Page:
My laptop and pda were turned on and I presume given a thorough looking over. my cell phone was turned on and call lists were duplicated. apparently, they confirmed my information to grade school, apologized for the intrusion and sent me on my way, at which point the airline said they didn't know where my luggage was. another hour later, my luggage was "found" - with my bags clearly rifled through.

    There are some legal proceedings under way in regards to this action. the funny thing about this incident is that one of the international sales agents on this film was actually illegal here in the US at the time and he shares the last name of a famous currently incarcerated former mid-east leader. he expressed having a strong case of nerves whenever reentering, and was less than cool about it when we hit the arrival gates. we both hit the gates at the same time - i was stopped, and he breezed through without a second look. So in this instance, while I was apparently profiled in some way, the most obvious guy to profile in this situation was not.

         
  • Re:Uh, what? (Score:3, Informative)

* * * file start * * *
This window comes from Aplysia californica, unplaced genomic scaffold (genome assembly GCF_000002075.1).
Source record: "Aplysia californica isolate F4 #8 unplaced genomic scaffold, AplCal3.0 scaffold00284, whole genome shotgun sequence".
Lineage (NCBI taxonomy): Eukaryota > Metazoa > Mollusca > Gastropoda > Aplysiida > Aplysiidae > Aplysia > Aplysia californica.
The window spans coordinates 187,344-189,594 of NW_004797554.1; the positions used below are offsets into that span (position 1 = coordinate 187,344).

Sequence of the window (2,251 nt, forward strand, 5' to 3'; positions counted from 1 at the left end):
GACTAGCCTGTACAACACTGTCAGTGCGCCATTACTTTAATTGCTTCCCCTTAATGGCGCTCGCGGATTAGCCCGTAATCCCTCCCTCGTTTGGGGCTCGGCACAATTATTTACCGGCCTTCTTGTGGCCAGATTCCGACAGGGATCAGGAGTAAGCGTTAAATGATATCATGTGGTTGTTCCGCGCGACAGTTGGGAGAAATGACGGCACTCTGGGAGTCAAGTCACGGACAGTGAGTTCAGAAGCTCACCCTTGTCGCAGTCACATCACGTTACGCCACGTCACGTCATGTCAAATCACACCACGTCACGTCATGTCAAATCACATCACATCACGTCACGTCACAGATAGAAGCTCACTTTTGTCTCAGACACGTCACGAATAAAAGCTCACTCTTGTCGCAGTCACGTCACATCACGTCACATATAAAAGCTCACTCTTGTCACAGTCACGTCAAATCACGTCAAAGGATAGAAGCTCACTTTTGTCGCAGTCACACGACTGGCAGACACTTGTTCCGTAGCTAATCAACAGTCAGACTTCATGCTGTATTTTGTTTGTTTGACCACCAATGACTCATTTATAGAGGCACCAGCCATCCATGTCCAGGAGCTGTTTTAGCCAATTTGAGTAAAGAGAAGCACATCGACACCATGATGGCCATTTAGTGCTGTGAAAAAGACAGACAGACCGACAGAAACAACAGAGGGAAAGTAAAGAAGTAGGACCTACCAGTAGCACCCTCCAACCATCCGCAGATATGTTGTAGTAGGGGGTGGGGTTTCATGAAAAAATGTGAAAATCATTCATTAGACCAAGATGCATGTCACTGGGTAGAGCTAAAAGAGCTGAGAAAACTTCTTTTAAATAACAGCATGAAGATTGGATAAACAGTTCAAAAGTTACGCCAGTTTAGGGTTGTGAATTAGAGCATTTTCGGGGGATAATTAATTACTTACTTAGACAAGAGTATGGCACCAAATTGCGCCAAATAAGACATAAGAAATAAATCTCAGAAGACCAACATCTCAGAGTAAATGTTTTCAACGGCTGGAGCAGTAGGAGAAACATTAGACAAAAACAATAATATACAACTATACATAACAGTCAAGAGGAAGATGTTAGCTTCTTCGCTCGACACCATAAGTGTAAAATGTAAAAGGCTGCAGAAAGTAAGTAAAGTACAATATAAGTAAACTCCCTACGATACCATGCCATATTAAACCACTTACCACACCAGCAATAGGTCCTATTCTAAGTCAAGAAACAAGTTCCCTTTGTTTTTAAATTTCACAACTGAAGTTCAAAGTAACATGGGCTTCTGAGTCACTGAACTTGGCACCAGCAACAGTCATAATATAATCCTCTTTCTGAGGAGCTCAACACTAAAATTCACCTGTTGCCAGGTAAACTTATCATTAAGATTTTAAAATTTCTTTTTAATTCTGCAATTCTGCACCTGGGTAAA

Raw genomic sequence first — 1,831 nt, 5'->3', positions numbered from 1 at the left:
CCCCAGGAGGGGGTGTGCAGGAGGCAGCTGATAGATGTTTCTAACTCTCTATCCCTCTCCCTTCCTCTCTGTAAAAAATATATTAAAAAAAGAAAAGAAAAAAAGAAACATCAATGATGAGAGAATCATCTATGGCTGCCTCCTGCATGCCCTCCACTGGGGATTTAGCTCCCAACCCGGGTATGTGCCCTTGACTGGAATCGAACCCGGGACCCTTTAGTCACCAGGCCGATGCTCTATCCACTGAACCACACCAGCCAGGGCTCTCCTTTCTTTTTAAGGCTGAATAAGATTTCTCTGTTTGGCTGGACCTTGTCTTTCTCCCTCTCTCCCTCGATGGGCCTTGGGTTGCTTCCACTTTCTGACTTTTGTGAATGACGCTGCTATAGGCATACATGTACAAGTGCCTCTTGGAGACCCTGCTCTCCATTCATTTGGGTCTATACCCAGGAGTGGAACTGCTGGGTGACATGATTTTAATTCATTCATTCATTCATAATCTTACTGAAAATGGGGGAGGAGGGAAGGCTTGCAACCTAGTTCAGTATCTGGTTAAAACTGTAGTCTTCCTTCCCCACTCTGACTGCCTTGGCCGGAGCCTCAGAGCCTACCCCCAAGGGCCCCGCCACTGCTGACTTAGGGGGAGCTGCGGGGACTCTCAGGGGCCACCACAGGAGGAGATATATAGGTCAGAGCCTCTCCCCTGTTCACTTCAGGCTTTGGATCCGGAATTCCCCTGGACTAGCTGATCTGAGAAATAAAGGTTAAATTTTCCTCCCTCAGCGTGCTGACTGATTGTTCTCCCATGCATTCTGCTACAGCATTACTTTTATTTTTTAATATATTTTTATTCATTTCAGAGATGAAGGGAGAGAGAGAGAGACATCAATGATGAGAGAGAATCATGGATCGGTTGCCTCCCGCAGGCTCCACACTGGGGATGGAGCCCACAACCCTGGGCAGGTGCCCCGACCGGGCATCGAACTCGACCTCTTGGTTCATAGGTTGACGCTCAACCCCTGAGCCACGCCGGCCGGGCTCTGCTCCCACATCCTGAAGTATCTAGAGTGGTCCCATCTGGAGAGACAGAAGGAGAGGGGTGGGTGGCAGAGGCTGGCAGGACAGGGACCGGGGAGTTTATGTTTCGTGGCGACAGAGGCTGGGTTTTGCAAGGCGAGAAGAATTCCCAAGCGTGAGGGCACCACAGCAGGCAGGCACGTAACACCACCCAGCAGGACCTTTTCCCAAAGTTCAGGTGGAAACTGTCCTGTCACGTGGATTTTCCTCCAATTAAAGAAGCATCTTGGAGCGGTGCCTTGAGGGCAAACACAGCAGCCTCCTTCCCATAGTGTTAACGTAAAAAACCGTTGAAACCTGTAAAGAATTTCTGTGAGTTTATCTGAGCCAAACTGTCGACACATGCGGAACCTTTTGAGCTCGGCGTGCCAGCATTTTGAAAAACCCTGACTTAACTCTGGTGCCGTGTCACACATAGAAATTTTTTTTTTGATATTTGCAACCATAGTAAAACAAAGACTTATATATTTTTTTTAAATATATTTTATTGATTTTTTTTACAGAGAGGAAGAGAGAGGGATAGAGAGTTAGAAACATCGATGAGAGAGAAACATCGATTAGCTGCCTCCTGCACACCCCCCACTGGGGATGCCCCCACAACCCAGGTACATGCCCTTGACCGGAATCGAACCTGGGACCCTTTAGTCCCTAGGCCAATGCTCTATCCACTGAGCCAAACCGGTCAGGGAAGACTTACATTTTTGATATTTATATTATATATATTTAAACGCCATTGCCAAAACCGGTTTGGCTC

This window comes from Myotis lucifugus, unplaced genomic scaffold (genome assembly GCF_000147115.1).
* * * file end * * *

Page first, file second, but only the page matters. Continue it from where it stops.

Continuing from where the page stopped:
by Shelled (81123) on Saturday November 04, 2006 @02:07PM (#16717367)
    "Come on, slashdot. Treat us like adults."

    As you wish. The article cites one on PassportsPlease.org, a direct link from that article is to the World Privacy Forum's submitted objection to the change:

    "The Identity Project submits these comments in response to the Notice of Proposed Rulemaking
    (NPRM) published at 71 Federal Register 40035-40048 (July 14, 2006), docket number
    USCBP20050003-0003, and the associated Regulatory Assessment published July 18, 2006 on the
    Web site at and docketed as USCBP-2005-0003-0005.
    In the guise of an NPRM alleged to propose a change only in the required timing of transmission
    of information already required to be provided to the Bureau of Customs and Border Protection (CBP),
    the CBP has actually proposed a fundamental regulatory change with far-reaching (literally and
    figuratively) legal, policy, and logistical implications: The NPRM would replace a requirement for ex
    post facto notice to the CBP of information about who is on each vessel (ship or plane) with an
    unconstitutional system of prior restraint of international travel, entirely unauthorized by statute and
    inconsistent with the U.S. obligations embodied in the International Covenant on Civil and Political